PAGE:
Click here to see Answer

Question 13.12

13.12

Show that the complete chemical equation, the total ionic equation, and the net ionic equation for the reaction represented by the equation KI(aq)+I2(aq)KI3(aq)KI\left ( aq \right )+I_{2}\left ( aq \right )\rightleftharpoons KI_{3}\left ( aq \right ) give the same expression for the reaction quotient. KI3KI_{3} is composed of the ions K+K^{+} and I3I_{3}^{-}.

Click here to see Answer

Question 13.13

13.13

For a titration to be effective, the reaction must be rapid and the yield of the reaction must essentially be 100%. Is KcK_{c} > 1, < 1, or ≈ 1 for a titration reaction?

Click here to see Answer

Question 13.14

13.14

For a precipitation reaction to be useful in a gravimetric analysis, the product of the reaction must be insoluble. Is KcK_{c} > 1, < 1, or ≈ 1 for a useful precipitation reaction?

Click here to see Answer

Question 13.15

13.15

Write the mathematical expression for the reaction quotient, QcQ_{c}, for each of the following reactions:

(a)CH4(g)+Cl2(g)CH3Cl(g)+HCl(g)\left ( a \right ) CH_{4}\left ( g \right )+Cl_{2}\left ( g \right )\rightleftharpoons CH_{3}Cl\left ( g \right )+HCl\left ( g \right )

(b)N2(g)+O2(g)2NO(g)\left ( b \right )N_{2}\left ( g \right )+O_{2}\left ( g \right )\rightleftharpoons 2NO\left ( g \right )

(c)2SO2(g)+O2(g)2SO3(g)\left ( c \right ) 2SO_{2}\left ( g \right )+O_{2}\left ( g \right )\rightleftharpoons 2SO_{3}\left ( g \right )

(d)BaSO3(s)BaO(s)+SO2(g)\left ( d \right ) BaSO_{3}\left ( s \right )\rightleftharpoons BaO\left ( s \right )+SO_{2}\left ( g \right )

(e)P4(g)+5O2(g)P4O10(s)\left ( e \right )P_{4}\left ( g \right )+5O_{2}\left ( g \right )\rightleftharpoons P_{4}O_{10}\left ( s \right )

(f)Br2(g)2Br(g)\left ( f \right ) Br_{2}\left ( g \right )\rightleftharpoons 2B_{r}\left ( g \right )

(g)CH4(g)+2O2(g)CO2(g)+2H2O(l)\left ( g \right ) CH_{4}\left ( g \right )+2O_{2}\left ( g \right )\rightleftharpoons CO_{2}\left ( g \right )+2H_{2}O\left ( l \right )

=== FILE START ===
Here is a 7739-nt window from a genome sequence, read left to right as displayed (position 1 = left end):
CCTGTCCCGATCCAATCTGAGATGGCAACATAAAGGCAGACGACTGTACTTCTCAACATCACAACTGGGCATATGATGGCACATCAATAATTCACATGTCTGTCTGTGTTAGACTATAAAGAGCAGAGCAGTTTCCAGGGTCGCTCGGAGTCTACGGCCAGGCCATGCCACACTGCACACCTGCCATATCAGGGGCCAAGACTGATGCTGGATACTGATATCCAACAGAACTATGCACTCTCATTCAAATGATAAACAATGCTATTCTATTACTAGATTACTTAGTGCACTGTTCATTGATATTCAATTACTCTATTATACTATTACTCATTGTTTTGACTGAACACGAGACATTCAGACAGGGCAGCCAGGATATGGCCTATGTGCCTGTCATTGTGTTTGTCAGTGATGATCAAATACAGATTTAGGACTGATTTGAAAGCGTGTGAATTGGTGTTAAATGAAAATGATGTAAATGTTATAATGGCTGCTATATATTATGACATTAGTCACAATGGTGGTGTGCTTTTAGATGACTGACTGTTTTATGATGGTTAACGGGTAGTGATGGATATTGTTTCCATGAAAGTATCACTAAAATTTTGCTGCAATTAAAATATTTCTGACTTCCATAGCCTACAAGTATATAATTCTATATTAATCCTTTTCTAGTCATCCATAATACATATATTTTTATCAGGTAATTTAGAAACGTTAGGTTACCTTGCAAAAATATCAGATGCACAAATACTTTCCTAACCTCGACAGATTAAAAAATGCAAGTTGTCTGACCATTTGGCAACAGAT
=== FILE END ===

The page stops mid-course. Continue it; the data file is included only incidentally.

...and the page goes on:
(h)CuSO45H2O(s)CuSO4(s)+5H2O(g)\left ( h \right ) CuSO_{4}\cdot 5H_{2}O\left ( s \right )\rightleftharpoons CuSO_{4}\left ( s \right )+5H_{2}O\left ( g \right )

Click here to see Answer

Question 13.16

13.16

Write the mathematical expression for the reaction quotient, QcQ_{c}, for each of the following reactions:

(a)N2(g)+3H2(g)2NH3(g)\left ( a \right ) N_{2}\left ( g \right )+3H_{2}\left ( g \right )\rightleftharpoons 2NH_{3}\left ( g \right )

(b)4NH3(g)+5O2(g)4NO(g)+6H2O(g)\left ( b \right ) 4NH_{3}\left ( g \right )+5O_{2}\left ( g \right )\rightleftharpoons 4NO\left ( g \right )+6H_{2}O\left ( g \right )

(c)N2O4(g)2NO2(g)\left ( c \right ) N_{2}O_{4}\left ( g \right )\rightleftharpoons 2NO_{2}\left ( g \right )

(d)CO2(g)+H2(g)CO(g)+H2O(g)\left ( d \right ) CO_{2}\left ( g \right )+H_{2}\left ( g \right )\rightleftharpoons CO\left ( g \right )+H_{2}O\left ( g \right )

(e)NH4Cl(s)NH3(g)+HCl(g)\left ( e \right ) NH_{4}Cl\left ( s \right )\rightleftharpoons NH_{3}\left ( g \right )+HCl\left ( g \right )

(f)2Pb(NO3)2(s)2PbO(s)+4NO2(g)+O2(g)\left ( f \right ) 2Pb\left ( NO_{3} \right )_{2}\left ( s \right )\rightleftharpoons 2PbO\left ( s \right )+ 4NO_{2}\left ( g \right )+O_{2}\left ( g \right )

(g)2H2(g)+O2(g)2H2O(l)\left ( g \right ) 2H_{2}\left ( g \right )+O_{2}\left ( g \right )\rightleftharpoons 2H_{2}O\left ( l \right )

(h)S8(g)8S(g)\left ( h \right ) S_{8}\left ( g \right )\rightleftharpoons 8S\left ( g \right )

Click here to see Answer

Question 13.17

13.17

The initial concentrations or pressures of reactants and products are given for each of the following systems. Calculate the reaction quotient and determine the direction in which each system will proceed to reach equilibrium.

(a)2NH3(g)N2(g)+3H2(g)\left ( a \right ) 2NH_{3}\left ( g \right )\rightleftharpoons N_{2}\left ( g \right )+3H_{2}\left ( g \right ) KcK_{c} =17; [NH3]\left [ NH_{3} \right ] = 0.20 M, \left [math][ N_{2} \right ][/math] = 1.00 M, [H2]\left [ H_{2} \right ] = 1.00 M

(b)2NH3(g)N2(g)+3H2(g)\left ( b \right ) 2NH_{3}\left ( g \right )\rightleftharpoons N_{2}\left ( g \right )+3H_{2}\left ( g \right ) KP=6.8×104K_{P}=6.8\times 10^{4}; initial pressures: NH3=3.0atm,N2=2.0atm,H2=1.0atmNH_{3}= 3.0 atm, N_{2}= 2.0 atm, H_{2}= 1.0 atm